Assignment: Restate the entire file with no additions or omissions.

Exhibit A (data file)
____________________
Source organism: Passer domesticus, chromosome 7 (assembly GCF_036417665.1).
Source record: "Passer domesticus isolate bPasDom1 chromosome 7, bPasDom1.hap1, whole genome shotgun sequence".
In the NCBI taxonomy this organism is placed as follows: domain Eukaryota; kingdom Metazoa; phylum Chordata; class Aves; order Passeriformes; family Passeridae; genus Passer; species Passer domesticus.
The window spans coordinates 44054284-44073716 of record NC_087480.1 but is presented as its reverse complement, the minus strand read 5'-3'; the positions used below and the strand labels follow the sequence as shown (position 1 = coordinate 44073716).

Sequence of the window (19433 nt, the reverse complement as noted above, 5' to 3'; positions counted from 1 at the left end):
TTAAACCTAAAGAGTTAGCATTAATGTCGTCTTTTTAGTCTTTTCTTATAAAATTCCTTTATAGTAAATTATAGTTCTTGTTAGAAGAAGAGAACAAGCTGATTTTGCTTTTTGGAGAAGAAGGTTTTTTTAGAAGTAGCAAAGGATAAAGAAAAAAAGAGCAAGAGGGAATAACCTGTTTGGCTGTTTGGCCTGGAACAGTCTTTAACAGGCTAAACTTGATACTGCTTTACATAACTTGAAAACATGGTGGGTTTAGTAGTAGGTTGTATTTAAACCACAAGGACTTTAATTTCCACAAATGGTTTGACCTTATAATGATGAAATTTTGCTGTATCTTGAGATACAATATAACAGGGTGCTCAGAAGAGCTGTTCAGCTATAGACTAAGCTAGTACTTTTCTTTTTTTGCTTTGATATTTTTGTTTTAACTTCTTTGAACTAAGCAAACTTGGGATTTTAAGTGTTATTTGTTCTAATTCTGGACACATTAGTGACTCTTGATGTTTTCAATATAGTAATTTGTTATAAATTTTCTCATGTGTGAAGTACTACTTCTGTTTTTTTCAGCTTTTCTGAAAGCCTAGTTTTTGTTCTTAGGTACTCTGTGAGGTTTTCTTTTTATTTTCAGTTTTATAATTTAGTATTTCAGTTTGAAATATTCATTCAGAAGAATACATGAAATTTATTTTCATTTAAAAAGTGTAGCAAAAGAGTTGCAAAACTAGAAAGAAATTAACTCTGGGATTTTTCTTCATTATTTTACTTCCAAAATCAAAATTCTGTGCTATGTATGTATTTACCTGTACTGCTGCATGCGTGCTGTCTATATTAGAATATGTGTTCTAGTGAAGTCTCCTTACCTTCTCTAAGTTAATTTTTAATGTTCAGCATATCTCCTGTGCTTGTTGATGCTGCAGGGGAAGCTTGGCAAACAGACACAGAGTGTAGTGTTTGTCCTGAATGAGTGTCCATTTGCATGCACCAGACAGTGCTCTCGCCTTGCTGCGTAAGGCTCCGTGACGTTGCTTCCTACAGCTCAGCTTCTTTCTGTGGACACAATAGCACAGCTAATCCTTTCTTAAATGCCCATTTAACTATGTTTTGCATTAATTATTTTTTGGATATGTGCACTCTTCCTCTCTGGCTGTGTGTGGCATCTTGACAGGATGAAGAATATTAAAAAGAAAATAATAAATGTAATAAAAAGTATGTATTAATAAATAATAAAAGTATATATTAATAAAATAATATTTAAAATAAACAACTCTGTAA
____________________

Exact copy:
Source organism: Passer domesticus, chromosome 7 (assembly GCF_036417665.1).
Source record: "Passer domesticus isolate bPasDom1 chromosome 7, bPasDom1.hap1, whole genome shotgun sequence".
In the NCBI taxonomy this organism is placed as follows: domain Eukaryota; kingdom Metazoa; phylum Chordata; class Aves; order Passeriformes; family Passeridae; genus Passer; species Passer domesticus.
The window spans coordinates 44054284-44073716 of record NC_087480.1 but is presented as its reverse complement, the minus strand read 5'-3'; the positions used below and the strand labels follow the sequence as shown (position 1 = coordinate 44073716).

Sequence of the window (19433 nt, the reverse complement as noted above, 5' to 3'; positions counted from 1 at the left end):
TTAAACCTAAAGAGTTAGCATTAATGTCGTCTTTTTAGTCTTTTCTTATAAAATTCCTTTATAGTAAATTATAGTTCTTGTTAGAAGAAGAGAACAAGCTGATTTTGCTTTTTGGAGAAGAAGGTTTTTTTAGAAGTAGCAAAGGATAAAGAAAAAAAGAGCAAGAGGGAATAACCTGTTTGGCTGTTTGGCCTGGAACAGTCTTTAACAGGCTAAACTTGATACTGCTTTACATAACTTGAAAACATGGTGGGTTTAGTAGTAGGTTGTATTTAAACCACAAGGACTTTAATTTCCACAAATGGTTTGACCTTATAATGATGAAATTTTGCTGTATCTTGAGATACAATATAACAGGGTGCTCAGAAGAGCTGTTCAGCTATAGACTAAGCTAGTACTTTTCTTTTTTTGCTTTGATATTTTTGTTTTAACTTCTTTGAACTAAGCAAACTTGGGATTTTAAGTGTTATTTGTTCTAATTCTGGACACATTAGTGACTCTTGATGTTTTCAATATAGTAATTTGTTATAAATTTTCTCATGTGTGAAGTACTACTTCTGTTTTTTTCAGCTTTTCTGAAAGCCTAGTTTTTGTTCTTAGGTACTCTGTGAGGTTTTCTTTTTATTTTCAGTTTTATAATTTAGTATTTCAGTTTGAAATATTCATTCAGAAGAATACATGAAATTTATTTTCATTTAAAAAGTGTAGCAAAAGAGTTGCAAAACTAGAAAGAAATTAACTCTGGGATTTTTCTTCATTATTTTACTTCCAAAATCAAAATTCTGTGCTATGTATGTATTTACCTGTACTGCTGCATGCGTGCTGTCTATATTAGAATATGTGTTCTAGTGAAGTCTCCTTACCTTCTCTAAGTTAATTTTTAATGTTCAGCATATCTCCTGTGCTTGTTGATGCTGCAGGGGAAGCTTGGCAAACAGACACAGAGTGTAGTGTTTGTCCTGAATGAGTGTCCATTTGCATGCACCAGACAGTGCTCTCGCCTTGCTGCGTAAGGCTCCGTGACGTTGCTTCCTACAGCTCAGCTTCTTTCTGTGGACACAATAGCACAGCTAATCCTTTCTTAAATGCCCATTTAACTATGTTTTGCATTAATTATTTTTTGGATATGTGCACTCTTCCTCTCTGGCTGTGTGTGGCATCTTGACAGGATGAAGAATATTAAAAAGAAAATAATAAATGTAATAAAAAGTATGTATTAATAAATAATAAAAGTATATATTAATAAAATAATATTTAAAATAAACAACTCTGTAA